Sequoia National Park
Would you like to travel two thousand years into the past, to an enchanted forest? You don’t have a time machine? Don’t worry, you just need to make your way to Sequoia National Park and to the Giant Forest. There, you’ll find the giant Sequoia trees, some are two thousand years old. Make your way up the windy road to the forest and prepare to be amazed!
This visit was a short introduction to the Sequoia’s with my brother and his family, a 3-day weekend road trip from my home in Southern California to Central California. In the middle of summer, the heat was overwhelming with the temperature of 103 degrees (Fahrenheit) at the park entrance, at the bottom of the mountain. The temperature in park, with an elevation of 6,000 feet or higher depending on your location, was 75 degrees. We arrived at the park gate at 2:30 pm and made our way through the windy mountain road up to the forest. On the way, there are several turnouts and lookout points with spectacular panoramics. Construction work delayed our ascent to the forest but I would say it would take about 30 minutes to drive from the entrance to the forest without any stops. A sign is posted along the road for the Giant Forest but it isn’t really needed. The giant Sequoias are a telling sign.
There are many attractions in the park but we had little time to spare since this was just a weekend trip. We made our way to one of the top attractions, the General Sherman Tree. This is the largest tree in the world and thousands of tourist flock to see it and the summer season means high numbers of tourists and vehicles. The General Sherman Tree is a massive and impressive tree but I’d prefer an intimate hike than a crowded trail full of tourist. We admired the majestic trees as we drove around the park and back down the mountain. Our accommodations would be a motel near the entrance of the park in the small town of Three Rivers. The next morning would bring an early start to the day. We left the motel at 8:30 am and made our way back up the mountain. This time it was just my brother and I. The windy road had made my brother’s wife and their daughter nauseous and they decided to stay in the room. People with motion sickness beware, the road may cause sickness. The motel even provides sickness bags.
Our first stop was a small field I saw the previous day with tall flowers. Quite amazing as this little field is surrounded by the tall Sequoia’s and only gets sunlight for a few hours. Parking is limited to 5 or 6 cars along the road so I wanted to visit this field before the throng of tourist made their way here. The flowers were amazing, bright yellow standing out in the green of the forest. The flowers were accompanied by hundreds of bees so we didn’t venture to far into the field.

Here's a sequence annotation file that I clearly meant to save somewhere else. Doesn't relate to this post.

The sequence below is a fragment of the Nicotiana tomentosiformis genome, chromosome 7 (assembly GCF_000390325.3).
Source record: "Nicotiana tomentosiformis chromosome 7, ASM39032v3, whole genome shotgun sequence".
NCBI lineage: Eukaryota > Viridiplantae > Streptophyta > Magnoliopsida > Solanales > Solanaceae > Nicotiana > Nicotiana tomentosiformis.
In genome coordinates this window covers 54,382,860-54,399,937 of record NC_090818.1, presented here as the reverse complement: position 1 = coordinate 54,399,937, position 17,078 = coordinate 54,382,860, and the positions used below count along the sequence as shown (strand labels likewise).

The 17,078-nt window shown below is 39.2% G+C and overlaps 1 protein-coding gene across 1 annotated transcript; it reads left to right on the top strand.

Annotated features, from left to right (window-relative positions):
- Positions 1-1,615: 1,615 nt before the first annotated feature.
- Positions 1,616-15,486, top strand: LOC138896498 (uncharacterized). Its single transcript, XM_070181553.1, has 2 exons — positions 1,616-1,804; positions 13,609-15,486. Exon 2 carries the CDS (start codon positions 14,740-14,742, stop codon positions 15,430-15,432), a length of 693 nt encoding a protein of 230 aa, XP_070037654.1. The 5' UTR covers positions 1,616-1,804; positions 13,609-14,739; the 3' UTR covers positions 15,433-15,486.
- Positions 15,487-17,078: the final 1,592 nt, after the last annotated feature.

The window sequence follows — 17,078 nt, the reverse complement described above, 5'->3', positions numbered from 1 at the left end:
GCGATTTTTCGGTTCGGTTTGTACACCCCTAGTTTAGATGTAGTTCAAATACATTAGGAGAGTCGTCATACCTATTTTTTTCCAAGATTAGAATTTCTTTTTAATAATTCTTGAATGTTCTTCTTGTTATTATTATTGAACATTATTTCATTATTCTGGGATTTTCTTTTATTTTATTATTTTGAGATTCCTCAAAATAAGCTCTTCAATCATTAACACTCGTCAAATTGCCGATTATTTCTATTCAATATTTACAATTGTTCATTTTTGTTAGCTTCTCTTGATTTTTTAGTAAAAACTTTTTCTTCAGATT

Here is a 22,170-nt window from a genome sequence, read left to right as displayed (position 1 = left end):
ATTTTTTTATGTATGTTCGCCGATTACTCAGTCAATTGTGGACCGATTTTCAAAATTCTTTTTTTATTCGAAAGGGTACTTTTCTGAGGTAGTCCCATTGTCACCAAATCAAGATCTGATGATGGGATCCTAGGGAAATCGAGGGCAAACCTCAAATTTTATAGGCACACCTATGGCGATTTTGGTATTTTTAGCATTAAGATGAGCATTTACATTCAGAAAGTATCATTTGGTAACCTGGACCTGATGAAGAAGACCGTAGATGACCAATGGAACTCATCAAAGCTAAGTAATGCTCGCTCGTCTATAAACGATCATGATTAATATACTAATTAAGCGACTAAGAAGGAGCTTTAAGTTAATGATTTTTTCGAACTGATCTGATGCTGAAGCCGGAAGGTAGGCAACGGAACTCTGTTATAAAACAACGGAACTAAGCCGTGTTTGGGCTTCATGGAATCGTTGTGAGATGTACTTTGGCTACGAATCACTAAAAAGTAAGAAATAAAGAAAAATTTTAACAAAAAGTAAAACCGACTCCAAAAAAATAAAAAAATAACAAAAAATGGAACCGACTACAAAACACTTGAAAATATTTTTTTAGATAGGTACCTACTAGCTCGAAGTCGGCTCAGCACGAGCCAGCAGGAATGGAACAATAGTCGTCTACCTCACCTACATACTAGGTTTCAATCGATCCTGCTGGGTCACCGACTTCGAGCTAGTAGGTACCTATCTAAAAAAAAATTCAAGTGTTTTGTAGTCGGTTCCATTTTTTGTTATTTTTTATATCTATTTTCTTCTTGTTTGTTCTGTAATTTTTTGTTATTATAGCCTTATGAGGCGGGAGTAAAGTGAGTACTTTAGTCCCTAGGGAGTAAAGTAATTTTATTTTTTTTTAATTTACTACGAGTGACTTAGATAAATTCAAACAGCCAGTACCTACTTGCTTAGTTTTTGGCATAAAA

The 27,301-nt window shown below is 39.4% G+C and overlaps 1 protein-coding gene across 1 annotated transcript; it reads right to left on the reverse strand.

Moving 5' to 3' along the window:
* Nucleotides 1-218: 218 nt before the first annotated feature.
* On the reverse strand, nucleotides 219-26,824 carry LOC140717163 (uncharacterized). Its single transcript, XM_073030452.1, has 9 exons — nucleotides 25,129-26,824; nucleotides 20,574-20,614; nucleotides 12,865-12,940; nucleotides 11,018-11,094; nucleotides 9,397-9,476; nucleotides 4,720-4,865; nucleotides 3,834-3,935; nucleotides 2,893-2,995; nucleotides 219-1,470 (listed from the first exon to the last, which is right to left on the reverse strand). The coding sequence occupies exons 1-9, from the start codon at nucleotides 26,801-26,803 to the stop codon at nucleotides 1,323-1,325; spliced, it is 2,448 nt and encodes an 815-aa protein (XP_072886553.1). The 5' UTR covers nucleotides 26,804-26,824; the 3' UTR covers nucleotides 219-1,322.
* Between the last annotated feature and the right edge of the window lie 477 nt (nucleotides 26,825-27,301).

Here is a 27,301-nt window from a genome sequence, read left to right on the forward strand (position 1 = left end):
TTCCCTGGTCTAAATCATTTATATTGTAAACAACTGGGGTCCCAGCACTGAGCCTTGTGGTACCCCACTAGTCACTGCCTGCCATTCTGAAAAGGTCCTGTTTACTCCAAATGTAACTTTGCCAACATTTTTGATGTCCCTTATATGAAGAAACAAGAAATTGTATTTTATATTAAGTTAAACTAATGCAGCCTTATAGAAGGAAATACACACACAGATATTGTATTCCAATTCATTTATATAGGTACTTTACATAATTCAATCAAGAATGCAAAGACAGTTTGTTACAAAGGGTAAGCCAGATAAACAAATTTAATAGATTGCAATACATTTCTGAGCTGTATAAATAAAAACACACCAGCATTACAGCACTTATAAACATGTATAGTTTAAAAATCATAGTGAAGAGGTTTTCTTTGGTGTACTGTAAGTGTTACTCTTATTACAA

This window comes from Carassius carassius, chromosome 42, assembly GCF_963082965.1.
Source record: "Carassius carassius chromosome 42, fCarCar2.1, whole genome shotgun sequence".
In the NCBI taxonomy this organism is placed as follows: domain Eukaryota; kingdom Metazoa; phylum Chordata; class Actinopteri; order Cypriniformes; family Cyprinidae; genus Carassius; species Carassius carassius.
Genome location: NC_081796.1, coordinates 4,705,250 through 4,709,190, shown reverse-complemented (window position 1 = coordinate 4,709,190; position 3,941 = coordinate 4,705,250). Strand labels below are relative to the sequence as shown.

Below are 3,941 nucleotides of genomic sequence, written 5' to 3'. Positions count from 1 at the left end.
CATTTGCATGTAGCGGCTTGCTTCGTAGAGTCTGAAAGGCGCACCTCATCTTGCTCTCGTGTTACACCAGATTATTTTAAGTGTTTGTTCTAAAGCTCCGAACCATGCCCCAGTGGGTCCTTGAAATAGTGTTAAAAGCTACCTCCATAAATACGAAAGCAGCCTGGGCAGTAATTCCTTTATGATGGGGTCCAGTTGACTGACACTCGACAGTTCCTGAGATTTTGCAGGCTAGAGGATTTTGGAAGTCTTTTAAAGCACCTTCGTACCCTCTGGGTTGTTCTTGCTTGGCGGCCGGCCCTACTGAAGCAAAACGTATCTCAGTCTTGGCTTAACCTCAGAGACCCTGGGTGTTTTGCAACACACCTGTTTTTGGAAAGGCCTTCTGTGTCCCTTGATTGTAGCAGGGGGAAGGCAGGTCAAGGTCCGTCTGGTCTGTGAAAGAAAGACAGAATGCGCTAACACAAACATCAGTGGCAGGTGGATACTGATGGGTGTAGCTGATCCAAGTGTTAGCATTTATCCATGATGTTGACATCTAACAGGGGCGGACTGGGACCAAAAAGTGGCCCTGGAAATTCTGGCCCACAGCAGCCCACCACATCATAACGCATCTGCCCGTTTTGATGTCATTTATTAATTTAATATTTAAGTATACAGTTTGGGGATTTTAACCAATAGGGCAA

This location also provided trails that ventured into the forest, and that’s exactly what we did. This was a great opportunity to get up close and personal with the sequoias, and, no large crowds. Hiking here is like walking in an enchanted forest, a walk in time, some 2,000 years ago.
Our time was limited so we had to move on. The next attraction was Moro Rock where you can get a wonderful panoramic view of the valley below. The road is closed so you have to park at the museum parking lot and take a shuttle to Moro Rock. Again, get there early, we arrived at 10:30 am and the parking lot was closed. I had to park along the side of the road, below a hill, which may or may not have been a parking area. Moro Rock is a half mile, round trip, up steep rock steps to a bird’s-eye view of the valley. It’s well worth the effort and I recommend the visit.
Next on the itinerary was a hike in Crestview Meadows. It happens to be along the same road as Moro Rock so we jumped back into a shuttle van which ferried us to the Crestview Meadow Trail. Again, this is a less traveled trail so I was in heaven. The further you get away from the parking lot the less people you see and the forest opens up in front of your eyes.
You also have the opportunity to enter the grassland and explore a portion of the meadow. It is wet and boggy so plan on taking your waterproof hiking shoes if you wish to enter the meadow for some great photos.
The trail is a 1.6 mile loop where you can see, chimney tree, a completely hollowed out tree, and Tharp’s log. Tharp made a home out of a fallen sequoia tree and lived here until these mountains were designated a national park in 1890. Unfortunately, he was forced to leave his tree.
Sequoia National Park was an amazing visit and I highly recommend it. I do suggest staying in the park whether you camp, rent a cabin or stay in the lodge. The alternative is staying at the bottom of the mountain, like I did, and having to traverse the winding road more than once. No matter which option you prefer, it’s well worth the effort.